If you are interested in such matters, my new blog, www.dizerega.com, explores some of these issues in some of its posts, and you are welcome to visit.


Stephen W Carson - 5/19/2006

Howdy Gus!

You write:
"Historically the church has probably done more harm than good to the cause for freedom, and when it has been of service, it has been because there were many sects so they could not unite, or because the state was strong enough that the Pope could not become emperor, and the Pope was so strong that the emperor could not become Pope. When they more or less combined, as in Russia and Byzantium, the results were ALWAYS destructive to freedom. Always."

Coincidentally I was just reading something today about Christianity, freedom, Byzantium and such. Some passages I marked that are more or less relevant (beginning with the rise of science and getting to the topic of freedom) from The Victory of Reason by Rodney Stark:

"Greek learning was never lost in Byzantium, but here too it failed to prompt innovation. The decline of Rome did not interrupt the expansion of human knowledge any more than the 'recovery' of Greek learning enabled this process to resume. Greek learning was a barrier to the rise of science!" (20)

"...it would seem to have been vital that Greek learning was not generally available until after Christian scholars had established an independent intellectual framework of their own." (22)

"The rise of science was not an extension of classical learning." (22)

"From its earliest days, Christianity was equally inventive in its conceptions of human nature and in confronting issues of morality. Chief among these were propositions concerning fundamental human rights such as liberty and freedom. And underlying these ideas was something even more basic: the 'discovery' of individualism - of the self." (23)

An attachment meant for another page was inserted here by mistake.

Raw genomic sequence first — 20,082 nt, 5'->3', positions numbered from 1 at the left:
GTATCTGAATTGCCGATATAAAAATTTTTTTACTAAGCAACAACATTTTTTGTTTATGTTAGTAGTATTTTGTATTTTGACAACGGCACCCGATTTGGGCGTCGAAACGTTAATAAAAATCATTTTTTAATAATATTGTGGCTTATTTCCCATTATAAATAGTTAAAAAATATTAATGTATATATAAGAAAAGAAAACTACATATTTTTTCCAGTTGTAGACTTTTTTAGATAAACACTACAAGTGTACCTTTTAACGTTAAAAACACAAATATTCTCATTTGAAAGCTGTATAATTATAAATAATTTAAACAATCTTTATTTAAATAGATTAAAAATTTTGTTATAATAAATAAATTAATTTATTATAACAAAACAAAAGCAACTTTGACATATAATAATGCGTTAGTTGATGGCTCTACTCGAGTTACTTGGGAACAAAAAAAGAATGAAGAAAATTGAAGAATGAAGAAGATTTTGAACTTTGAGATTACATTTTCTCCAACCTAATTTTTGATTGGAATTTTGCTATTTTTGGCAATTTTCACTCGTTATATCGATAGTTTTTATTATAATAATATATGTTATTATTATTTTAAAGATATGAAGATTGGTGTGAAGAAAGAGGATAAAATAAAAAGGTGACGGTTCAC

"The notion that individualism was discovered seems absurd to the modern mind... [in most (non-Christian) human cultures] a person's real sense of 'being' is quite collective: whatever rights individuals possess are accorded not to them but to their group and are, in turn, conferred upon them by their group. In such circumstances, no on supposes that 'I am the master of my fate.' Instead, it is the idea of fatalism that rings true: that one's fate is beyond one's control, being fully determined by great external forces." (23)

Stark then goes on to attribute the virtual abolition of slavery from Europe by the 11th century to this stress on the individual in Christianity.

In short, Stark builds a case for much of what I would recognize as freedom having its origin in Christianity: individualism, individual rights, abolition of slavery, etc.